Rejection is different now, ECRs need more support

by Jenny Pickerill, Professor of Environmental Geography, University of Sheffield

In light of the recent trend to #ShareYourRejection on twitter, meant as a way to encourage others to persevere in their chosen profession or passion, I was struck by what that really meant in academia. While I know it is good to share our rejections (and I do), my experience of early job rejections means little now. Fourteen years ago, when I applied for my first lectureship, was an entirely different market. Casual teaching posts were rare. I got a permanent lectureship without any articles published, let that sink in for a minute… I secured a permanent academic job in Geography at Leicester University, having never published a journal article.

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Applying for academic jobs: Seven choices to make

by Sophie Coulombeau, Lecturer in English Literature, Cardiff University

(This post first appeared in on Sophie Coulombeau’s blog on September 24, 2014. While aware that the academic job market has changed somewhat since then, I think there is still so much solid sensible advice here that it is worth sharing.)

Yesterday I had a chat with postgraduate students in my new department at Cardiff University, about the process of applying for academic jobs after the PhD. It was felt by organisers of the Thesis Group (the forum in which I was speaking, along with one of the professors who recently hired me!) that as I was hired only a few weeks ago it would be useful for us both to share our observations on the recent recruitment process with PG students who will soon be venturing out into the academic job market themselves. In the spirit of academic collegiality, this post is my attempt to share the skeleton outline of my talk more widely.

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Academic Administration for ECAs: From Surviving to Thriving!

by David Hitchcock, Senior Lecturer in History, Canterbury Christ Church University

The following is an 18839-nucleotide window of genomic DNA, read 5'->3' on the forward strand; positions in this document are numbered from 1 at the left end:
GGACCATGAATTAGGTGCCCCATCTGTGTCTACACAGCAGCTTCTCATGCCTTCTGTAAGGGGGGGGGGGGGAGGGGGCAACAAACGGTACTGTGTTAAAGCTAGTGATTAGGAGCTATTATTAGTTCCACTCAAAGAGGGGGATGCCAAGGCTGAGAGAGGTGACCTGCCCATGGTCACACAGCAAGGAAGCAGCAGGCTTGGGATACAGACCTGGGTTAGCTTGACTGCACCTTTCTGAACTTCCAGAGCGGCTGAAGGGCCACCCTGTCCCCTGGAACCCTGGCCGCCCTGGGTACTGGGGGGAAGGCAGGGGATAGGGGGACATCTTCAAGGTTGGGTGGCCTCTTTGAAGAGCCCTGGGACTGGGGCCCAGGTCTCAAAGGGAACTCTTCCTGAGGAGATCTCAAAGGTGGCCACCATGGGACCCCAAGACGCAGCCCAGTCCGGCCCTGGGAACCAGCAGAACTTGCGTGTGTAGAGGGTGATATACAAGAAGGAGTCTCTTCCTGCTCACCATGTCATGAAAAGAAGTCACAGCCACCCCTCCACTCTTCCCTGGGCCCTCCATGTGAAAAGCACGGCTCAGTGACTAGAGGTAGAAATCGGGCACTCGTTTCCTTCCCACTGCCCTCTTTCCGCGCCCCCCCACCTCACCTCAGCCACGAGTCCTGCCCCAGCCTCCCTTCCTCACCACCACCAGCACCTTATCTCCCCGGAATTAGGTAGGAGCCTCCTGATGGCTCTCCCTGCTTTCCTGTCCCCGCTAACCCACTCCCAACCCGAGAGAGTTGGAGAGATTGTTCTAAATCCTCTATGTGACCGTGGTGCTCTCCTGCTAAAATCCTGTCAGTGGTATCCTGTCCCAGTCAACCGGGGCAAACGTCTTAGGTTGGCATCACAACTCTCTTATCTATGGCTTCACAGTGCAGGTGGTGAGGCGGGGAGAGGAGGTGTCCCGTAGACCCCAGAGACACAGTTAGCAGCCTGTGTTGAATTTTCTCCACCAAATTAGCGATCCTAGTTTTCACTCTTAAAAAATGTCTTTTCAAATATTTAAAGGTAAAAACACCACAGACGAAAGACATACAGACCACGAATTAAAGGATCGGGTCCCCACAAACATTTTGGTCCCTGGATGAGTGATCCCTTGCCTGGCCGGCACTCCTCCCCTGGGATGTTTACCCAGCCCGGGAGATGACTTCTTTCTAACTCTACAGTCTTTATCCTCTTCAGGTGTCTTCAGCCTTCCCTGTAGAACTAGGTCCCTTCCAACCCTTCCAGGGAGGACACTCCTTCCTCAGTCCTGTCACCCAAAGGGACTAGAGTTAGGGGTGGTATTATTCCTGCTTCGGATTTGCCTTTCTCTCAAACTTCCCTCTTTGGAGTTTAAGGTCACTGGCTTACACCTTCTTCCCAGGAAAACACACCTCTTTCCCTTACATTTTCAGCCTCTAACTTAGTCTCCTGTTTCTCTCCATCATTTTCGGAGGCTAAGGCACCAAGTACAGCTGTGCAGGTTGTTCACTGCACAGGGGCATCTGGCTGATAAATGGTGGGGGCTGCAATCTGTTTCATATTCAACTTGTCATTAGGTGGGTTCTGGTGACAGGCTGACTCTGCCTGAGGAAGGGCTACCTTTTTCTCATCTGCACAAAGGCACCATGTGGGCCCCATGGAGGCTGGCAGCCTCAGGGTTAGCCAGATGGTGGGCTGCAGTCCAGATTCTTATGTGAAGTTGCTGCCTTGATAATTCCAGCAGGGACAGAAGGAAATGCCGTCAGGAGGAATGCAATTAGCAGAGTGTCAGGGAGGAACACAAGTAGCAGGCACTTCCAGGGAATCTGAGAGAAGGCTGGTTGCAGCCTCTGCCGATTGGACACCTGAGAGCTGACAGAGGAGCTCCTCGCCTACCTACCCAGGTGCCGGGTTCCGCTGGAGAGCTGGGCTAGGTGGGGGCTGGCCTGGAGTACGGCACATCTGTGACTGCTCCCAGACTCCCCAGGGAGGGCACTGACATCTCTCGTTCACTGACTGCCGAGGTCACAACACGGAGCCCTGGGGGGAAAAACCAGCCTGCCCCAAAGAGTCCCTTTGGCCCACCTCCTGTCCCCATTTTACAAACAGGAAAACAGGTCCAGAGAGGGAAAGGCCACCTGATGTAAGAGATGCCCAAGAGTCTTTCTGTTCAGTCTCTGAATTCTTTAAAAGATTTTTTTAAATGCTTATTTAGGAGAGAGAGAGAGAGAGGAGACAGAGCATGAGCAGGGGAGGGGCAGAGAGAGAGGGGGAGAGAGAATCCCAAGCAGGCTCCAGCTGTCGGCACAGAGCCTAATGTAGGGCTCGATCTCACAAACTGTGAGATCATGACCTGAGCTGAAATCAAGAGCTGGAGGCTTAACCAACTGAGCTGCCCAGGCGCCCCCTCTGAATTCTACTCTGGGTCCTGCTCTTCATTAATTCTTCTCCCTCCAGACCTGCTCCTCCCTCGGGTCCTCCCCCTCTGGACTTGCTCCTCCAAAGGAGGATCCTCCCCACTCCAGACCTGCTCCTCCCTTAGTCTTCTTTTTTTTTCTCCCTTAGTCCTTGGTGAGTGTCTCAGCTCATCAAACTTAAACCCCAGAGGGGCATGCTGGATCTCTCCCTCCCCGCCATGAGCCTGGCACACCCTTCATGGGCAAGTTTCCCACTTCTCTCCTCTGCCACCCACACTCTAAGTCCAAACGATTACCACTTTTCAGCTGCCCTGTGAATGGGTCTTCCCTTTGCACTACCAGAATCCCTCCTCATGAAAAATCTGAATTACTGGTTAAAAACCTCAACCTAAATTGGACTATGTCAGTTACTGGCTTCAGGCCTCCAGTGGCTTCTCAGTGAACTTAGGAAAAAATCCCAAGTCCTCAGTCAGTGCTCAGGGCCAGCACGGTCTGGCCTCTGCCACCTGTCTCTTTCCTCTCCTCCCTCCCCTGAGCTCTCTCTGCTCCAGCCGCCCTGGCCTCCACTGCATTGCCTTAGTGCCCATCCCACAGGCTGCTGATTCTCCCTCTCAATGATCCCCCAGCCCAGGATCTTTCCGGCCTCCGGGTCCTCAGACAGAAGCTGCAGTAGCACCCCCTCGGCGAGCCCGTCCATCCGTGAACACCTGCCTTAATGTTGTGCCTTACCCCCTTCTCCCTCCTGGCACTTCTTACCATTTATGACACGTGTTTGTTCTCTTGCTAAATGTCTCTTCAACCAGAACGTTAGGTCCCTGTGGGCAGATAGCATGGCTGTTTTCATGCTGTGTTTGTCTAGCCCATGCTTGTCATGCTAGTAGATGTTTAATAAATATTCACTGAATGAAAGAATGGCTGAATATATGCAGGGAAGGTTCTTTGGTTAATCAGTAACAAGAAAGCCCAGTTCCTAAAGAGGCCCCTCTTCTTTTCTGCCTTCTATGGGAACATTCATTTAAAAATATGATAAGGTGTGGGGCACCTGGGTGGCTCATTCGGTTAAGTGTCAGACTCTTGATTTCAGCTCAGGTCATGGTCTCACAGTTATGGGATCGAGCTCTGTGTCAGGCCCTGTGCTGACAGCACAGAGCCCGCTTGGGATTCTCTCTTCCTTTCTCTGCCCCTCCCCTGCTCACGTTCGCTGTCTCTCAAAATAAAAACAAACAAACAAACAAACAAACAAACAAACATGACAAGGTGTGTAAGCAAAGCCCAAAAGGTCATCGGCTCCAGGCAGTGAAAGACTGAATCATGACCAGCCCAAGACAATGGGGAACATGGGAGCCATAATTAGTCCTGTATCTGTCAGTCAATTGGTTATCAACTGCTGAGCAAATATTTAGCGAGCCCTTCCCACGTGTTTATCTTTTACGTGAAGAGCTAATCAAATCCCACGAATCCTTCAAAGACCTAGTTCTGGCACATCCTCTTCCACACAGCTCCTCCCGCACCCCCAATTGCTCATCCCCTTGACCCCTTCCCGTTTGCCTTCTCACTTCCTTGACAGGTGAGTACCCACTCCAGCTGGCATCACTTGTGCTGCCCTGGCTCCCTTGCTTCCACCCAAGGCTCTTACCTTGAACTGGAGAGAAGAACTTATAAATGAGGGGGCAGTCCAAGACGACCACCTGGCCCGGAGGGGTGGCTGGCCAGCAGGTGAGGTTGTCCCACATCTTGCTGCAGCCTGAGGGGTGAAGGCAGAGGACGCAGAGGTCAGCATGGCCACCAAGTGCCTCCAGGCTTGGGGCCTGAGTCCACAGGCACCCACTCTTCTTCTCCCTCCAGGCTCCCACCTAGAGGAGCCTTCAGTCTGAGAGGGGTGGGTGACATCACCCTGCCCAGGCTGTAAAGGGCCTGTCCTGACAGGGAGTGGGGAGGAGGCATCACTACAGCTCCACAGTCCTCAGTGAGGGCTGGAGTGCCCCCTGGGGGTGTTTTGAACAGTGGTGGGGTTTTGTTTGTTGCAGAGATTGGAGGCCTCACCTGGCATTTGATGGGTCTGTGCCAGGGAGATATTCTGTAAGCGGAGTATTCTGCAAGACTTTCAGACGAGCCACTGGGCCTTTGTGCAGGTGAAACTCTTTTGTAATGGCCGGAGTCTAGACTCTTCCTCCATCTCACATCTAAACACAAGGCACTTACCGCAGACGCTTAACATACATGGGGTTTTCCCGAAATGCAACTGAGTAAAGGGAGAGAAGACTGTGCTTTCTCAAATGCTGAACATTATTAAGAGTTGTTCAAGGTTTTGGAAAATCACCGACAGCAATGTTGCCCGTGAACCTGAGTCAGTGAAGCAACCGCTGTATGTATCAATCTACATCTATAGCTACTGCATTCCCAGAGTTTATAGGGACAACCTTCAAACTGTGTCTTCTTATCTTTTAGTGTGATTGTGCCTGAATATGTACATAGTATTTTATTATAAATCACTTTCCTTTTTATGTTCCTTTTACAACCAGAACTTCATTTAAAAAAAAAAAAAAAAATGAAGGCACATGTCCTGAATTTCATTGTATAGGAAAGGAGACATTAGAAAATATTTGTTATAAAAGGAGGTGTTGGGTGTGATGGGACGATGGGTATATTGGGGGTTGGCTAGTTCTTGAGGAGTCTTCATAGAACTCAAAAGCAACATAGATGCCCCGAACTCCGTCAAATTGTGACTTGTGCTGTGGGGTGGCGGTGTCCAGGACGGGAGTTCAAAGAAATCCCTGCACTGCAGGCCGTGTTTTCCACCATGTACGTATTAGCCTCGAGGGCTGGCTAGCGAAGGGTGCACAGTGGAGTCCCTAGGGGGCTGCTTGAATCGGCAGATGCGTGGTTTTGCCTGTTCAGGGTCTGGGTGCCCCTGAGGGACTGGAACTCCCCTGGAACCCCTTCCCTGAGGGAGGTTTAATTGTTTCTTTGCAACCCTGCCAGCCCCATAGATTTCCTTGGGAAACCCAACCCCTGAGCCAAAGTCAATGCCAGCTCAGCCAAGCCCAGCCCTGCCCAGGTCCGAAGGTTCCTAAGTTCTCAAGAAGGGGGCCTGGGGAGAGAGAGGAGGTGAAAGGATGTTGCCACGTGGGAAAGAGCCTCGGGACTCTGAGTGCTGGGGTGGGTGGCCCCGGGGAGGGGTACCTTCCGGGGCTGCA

‘Administration.’

‘Ugh.’

This is how I imagine the reaction of most academics to the labours of organising and administering things. The third rail of intellectual life, administration is thought to kill the teaching and research of those who touch it. Starting from our days in PhD programmes we absorb an understanding of academic administration as a series of things that full-time staff do reluctantly, in rotas, via meetings and using terribly designed spreadsheets (this last one is definitely true). When the PhD ends we enter the realm of the early career academic, where precarity, uncertainty, job applications, and adjunct teaching posts combine with the occasionally better outcome (say, a postdoctoral fellowship) to produce the conditions in which we must publish and hopefully get hired full-time.

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An Anxious Mind

by Nadine Muller, Senior Lecturer in English Literature and Cultural History, Liverpool John Moores University

(This post first appeared on Nadine Muller’s blog on October 2, 2012.)

We all worry. Some occasionally, some more often than others, some rarely. Being a worrier, or an anxious person, is not necessarily a problem. It becomes an issue, however, when you find yourself unable to switch off, feel content, or focus; when your head is permanently filled not only with thoughts but with worries about what you need to do next and what you have (not yet) done, and what the consequences of this are. From the moment you wake up to the second you fall asleep, your head spins with daunting fragments of task lists, personal worries, and the imagining of bad things that have not happened, and are not likely to. The result of this state of mind can vary between at least two behaviors; some people experience both in turn, some only encounter one throughout their lives.

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What is to be done? Seven practical steps for historians

by Brodie Waddell, Lecturer in Early Modern History, Birkbeck, University of London

(This post first appeared on the Many-Headed Monster on September 21, 2015.)

I’m very grateful to all of you who’ve already offered your thoughts on how we can improve the history profession. I agree with most of the comments on my previous posts on academic employment and practical responses – in fact some of the suggestions below are borrowed from those comments. However, I promised that I would offer my own tuppence so here I’ll try to set out some steps that we can take individually or collectively. Most of these are quite minor, but hopefully they are a good start. They aren’t in order of priority, but the first four are generally about gathering and publishing information and the rest are about more direct action.

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